Employment and Support Allowance
Our 8 questions and answers on the Employment and Support Allowance (ESA) and Support for mortgage interest.
1. Realistically, when should someone who is receiving statutory sick pay, complete and submit their application for ESA?
The Department for Work & Pensions say if you’re getting statutory sick pay, the claim can start up to 3 months before it's due to finish. This will potentially help the individual get the ESA money quicker.
2. Is ESA means tested?
There are different types of ESA and it depends upon which type of ESA the individual qualifies for:
- Income related ESA (existing claims only)
Income related ESA is means tested. The Department for Work and Pensions will look at the household’s income and savings and some other factors to see whether they qualify or not. Household income and savings worth £6,000 or more may affect how much they can get.
- Contribution related ESA (existing claims only)
Savings do not affect how much is paid. Most income is not taken into account, however income from occupational or personal pensions may reduce the amount paid. Income from any of these is added together and 50% of anything over £85 a week is deducted from the amount paid.
- New style ESA
As with the contribution related ESA, income from occupational or personal pension may reduce the amount paid; 50% of anything over £85 a week is deducted from the amount paid. Household income and savings won’t affect the amount they can get.
3. Are there any calculators that calculate what state benefits individual can potentially qualify for?
Yes, there are lots of good calculators, but just be aware that you do have to input quite a lot of data before you see the decision.
The following calculators are both approved by the GOV.UK website:
4. Can claiming means tested state benefits be affected by having a protection plan in place? Can you explain what would happen?
The Department for Work and Pensions has now made it clear that any income individuals receive from insurance (such as income protection) which is specifically intended to cover their mortgage payments is disregarded when their means tested benefits are assessed.
5. When an individual qualifies for the new ESA and is placed in the ‘Work Related Activity Group’, do they get a higher amount of benefit than the benefit they initially receive whilst being assessed?
ESA claims made on or after 3 April 2017 will not be paid the additional work-related activity component.
For the 2023/24 tax year, if a claimant for ESA is in the assessment phase, they can claim up to £84.80 a week.
However, once their assessment reaches an outcome, they could be placed in the Work Related Activity Group. The Department for Work and Pensions give a definition for those in this group which is that they have decided that the disability or health condition does limit their ability to work right now, but there are things they can do to improve this.
ESA claimants that are in the work-related activity group after they’ve been assessed will continue to receive £84.80 assuming they’re a single applicant.
Claimants who are placed into the ‘support group’ category once assessed do receive an additional benefit which will be an additional £44.70.
6. If an individual claimant for ESA receives the ‘Fit for Work’ assessment outcome, what can the individual do? Can they appeal the decision?
Individuals who receive the ‘Fit for Work’ outcome have a couple of options available to them.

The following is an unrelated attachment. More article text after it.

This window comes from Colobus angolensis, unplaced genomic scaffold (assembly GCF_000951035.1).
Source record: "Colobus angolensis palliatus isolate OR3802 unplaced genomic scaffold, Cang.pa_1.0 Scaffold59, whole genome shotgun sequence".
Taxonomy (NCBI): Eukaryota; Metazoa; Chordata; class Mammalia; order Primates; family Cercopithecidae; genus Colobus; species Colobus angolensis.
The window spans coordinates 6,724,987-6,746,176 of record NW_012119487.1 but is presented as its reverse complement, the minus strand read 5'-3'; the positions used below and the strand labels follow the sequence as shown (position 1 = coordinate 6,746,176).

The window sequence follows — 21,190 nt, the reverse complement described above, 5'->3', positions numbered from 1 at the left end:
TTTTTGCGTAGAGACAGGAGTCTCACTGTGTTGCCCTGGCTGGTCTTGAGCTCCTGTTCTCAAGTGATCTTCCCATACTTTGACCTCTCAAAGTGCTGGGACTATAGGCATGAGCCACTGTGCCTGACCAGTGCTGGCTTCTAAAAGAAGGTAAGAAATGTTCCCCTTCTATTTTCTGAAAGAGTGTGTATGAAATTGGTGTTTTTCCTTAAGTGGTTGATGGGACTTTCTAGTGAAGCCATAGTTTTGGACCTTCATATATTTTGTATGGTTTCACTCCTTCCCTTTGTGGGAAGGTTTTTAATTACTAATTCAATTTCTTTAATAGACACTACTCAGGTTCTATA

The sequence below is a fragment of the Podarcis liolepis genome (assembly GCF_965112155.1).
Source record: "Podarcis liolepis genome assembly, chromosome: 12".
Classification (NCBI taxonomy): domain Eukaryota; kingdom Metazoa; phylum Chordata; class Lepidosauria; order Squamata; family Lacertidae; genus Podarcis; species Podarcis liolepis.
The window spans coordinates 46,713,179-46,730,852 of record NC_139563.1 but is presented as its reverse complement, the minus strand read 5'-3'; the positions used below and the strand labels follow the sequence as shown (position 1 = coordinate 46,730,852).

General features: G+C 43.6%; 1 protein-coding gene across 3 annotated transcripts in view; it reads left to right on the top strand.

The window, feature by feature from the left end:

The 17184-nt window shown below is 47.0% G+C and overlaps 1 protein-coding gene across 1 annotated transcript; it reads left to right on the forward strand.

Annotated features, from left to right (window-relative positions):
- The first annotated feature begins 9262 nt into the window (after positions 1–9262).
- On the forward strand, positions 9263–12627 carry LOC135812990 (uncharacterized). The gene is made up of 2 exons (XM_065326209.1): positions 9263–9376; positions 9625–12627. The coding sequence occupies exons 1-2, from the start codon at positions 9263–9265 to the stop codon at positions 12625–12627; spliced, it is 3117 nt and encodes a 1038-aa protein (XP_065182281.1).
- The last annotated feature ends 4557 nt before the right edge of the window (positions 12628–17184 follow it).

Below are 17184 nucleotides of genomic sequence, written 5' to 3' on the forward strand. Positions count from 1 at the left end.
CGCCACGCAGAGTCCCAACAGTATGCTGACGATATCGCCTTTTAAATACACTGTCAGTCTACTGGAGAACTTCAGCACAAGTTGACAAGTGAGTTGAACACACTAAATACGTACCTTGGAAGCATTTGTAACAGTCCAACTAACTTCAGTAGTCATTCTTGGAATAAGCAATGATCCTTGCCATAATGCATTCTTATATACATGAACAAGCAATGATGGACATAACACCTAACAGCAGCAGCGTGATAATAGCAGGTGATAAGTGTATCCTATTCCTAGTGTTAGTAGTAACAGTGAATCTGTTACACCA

In the first instance, they can ask for a mandatory reconsideration. This is where the Department for Work and Pensions will take another look at the claim and the decision could be overturned.
Data from the Department for Work and Pensions suggest that many claimants do exercise their right for a mandatory reconsideration each year.
If the claimant is still unhappy with the decision of the mandatory reconsideration, they can lodge an appeal. The appeal will be handled by an independent tribunal.
7. If a claimant for Support for Mortgage Interest (applies to Income related ESA, not New style ESA) has a higher interest rate on their mortgage, to the interest rate used on this state benefit, what would happen?
In simple terms, there would be a shortfall and the claimant would have to make up the difference to satisfy the mortgage lender.
The rate of interest currently used to calculate Support for Mortgage Interest benefit can be found in Support for Mortgage Interest (SMI): What you'll get - GOV.UK
This is interest rate used to calculate payments for interest only (not capital). This rate will fluctuate from time to time and is administered by the Department for Work and Pensions.
8. If a claimant receives Support for Mortgage Interest for a period of time, would anything need to be paid back?
Yes. All of the benefit, plus interest would need to be paid back because, Support for Mortgage interest is a loan which is secured against the claimant’s property.
Repayment of the Support for Mortgage Interest Loan can be made at any time or when the claimant sells or transfers ownership of the property (provided there is enough equity in the property).
The rate of interest used on the ‘loan’ taken by an individual can be found in Support for Mortgage Interest (SMI): What you'll get - GOV.UK
The information provided is based on our current understanding of the relevant legislation and regulations and may be subject to alteration as a result of changes in legislation or practice. Also it may not reflect the options available under a specific product which may not be as wide as legislations and regulations allow.
All references to taxation are based on our understanding of current taxation law and practice and may be affected by future changes in legislation and the individual circumstances of the investor.